Rod Liddle

God, it’s slight: Lindsey Buckingham’s new album reviewed

You yearn for a little grit in these pallid oysters

God, it's slight: Lindsey Buckingham's new album reviewed
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Grade: B–

The first time Lindsey Buckingham had a big falling out with Stevie Nicks we at least got some half-decent, if occasionally soporific, music out of it. That was Fleetwood Mac’s Rumours, a soft-limbed, coked-up AOR colossus that for many defines mid-1970s music. It contained Buckingham’s finest moment, ‘Go Your Own Way’ — the weird, awkward, staggered rhythm of the verse somehow enhancing the howl of rage in the chorus. A howl of rage directed at the ethereal and slightly irritating Nicks, of course.

Nearly 50 years later, they’re still at it. Nicks reportedly had him fired from the band’s latest tour because she couldn’t bear to be anywhere near him. Buckingham sued, they settled out of court and he went back to doing what he likes best, messing around in the studio by himself. This is what he has come up with in between a divorce and open-heart surgery.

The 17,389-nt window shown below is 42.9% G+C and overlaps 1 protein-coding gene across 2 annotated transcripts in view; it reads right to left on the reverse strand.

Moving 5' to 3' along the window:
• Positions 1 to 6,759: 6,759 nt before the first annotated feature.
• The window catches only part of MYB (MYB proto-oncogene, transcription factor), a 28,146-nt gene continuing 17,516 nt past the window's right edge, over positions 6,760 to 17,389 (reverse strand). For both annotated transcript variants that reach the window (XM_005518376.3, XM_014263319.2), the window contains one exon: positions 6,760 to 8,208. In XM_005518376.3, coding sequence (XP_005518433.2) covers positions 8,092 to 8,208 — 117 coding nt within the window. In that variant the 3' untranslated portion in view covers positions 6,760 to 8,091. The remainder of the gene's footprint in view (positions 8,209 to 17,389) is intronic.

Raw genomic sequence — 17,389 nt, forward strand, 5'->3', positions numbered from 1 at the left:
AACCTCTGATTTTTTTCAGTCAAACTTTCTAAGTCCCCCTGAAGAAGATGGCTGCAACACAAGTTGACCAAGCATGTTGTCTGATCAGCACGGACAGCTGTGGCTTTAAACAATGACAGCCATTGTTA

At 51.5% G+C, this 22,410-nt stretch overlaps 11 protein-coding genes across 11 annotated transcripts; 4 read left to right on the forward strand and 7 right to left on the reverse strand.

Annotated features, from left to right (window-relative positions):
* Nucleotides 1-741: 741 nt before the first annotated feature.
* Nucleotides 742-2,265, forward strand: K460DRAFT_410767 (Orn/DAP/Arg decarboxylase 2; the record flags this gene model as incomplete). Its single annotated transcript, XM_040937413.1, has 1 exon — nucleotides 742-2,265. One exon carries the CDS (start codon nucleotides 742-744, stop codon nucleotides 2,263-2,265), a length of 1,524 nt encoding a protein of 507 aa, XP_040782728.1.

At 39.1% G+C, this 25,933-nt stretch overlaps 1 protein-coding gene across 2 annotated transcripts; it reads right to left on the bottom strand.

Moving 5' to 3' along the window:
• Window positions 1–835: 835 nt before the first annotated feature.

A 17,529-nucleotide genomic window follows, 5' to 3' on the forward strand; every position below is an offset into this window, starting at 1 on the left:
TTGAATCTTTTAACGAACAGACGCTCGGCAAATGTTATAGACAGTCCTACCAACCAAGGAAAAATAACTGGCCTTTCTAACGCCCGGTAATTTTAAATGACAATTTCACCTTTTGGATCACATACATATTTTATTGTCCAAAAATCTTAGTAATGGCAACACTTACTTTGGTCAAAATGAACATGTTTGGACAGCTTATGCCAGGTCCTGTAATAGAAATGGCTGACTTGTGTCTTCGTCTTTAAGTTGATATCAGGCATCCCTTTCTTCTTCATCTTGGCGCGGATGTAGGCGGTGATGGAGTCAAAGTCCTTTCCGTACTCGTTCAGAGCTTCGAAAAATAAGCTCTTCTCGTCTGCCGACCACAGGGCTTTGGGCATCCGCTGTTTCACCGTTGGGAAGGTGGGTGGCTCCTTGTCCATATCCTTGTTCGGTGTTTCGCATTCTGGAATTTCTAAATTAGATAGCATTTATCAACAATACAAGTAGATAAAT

God, it is slight. Anodyne, middle- of-the-road soft rock. Buckingham was easily Mac’s most talented songwriter and he still has the knack for an easy, often too easy, melody. But the treatment and production of the songs lacks anything approaching guts: you yearn for a little grit in these pallid oysters. ‘On The Wrong Side’ is kind of 1970s Mac on autopilot, ‘Time’ is pretty enough and begs to be sung by Roy Orbison, and ‘Santa Rosa’, the best of the bunch, is light country-pop. According to Buckingham, Nicks wanted him out of the band so that it might travel in a ‘more mellow’ direction. How could it be more mellow than this? It would have to be actually comatose.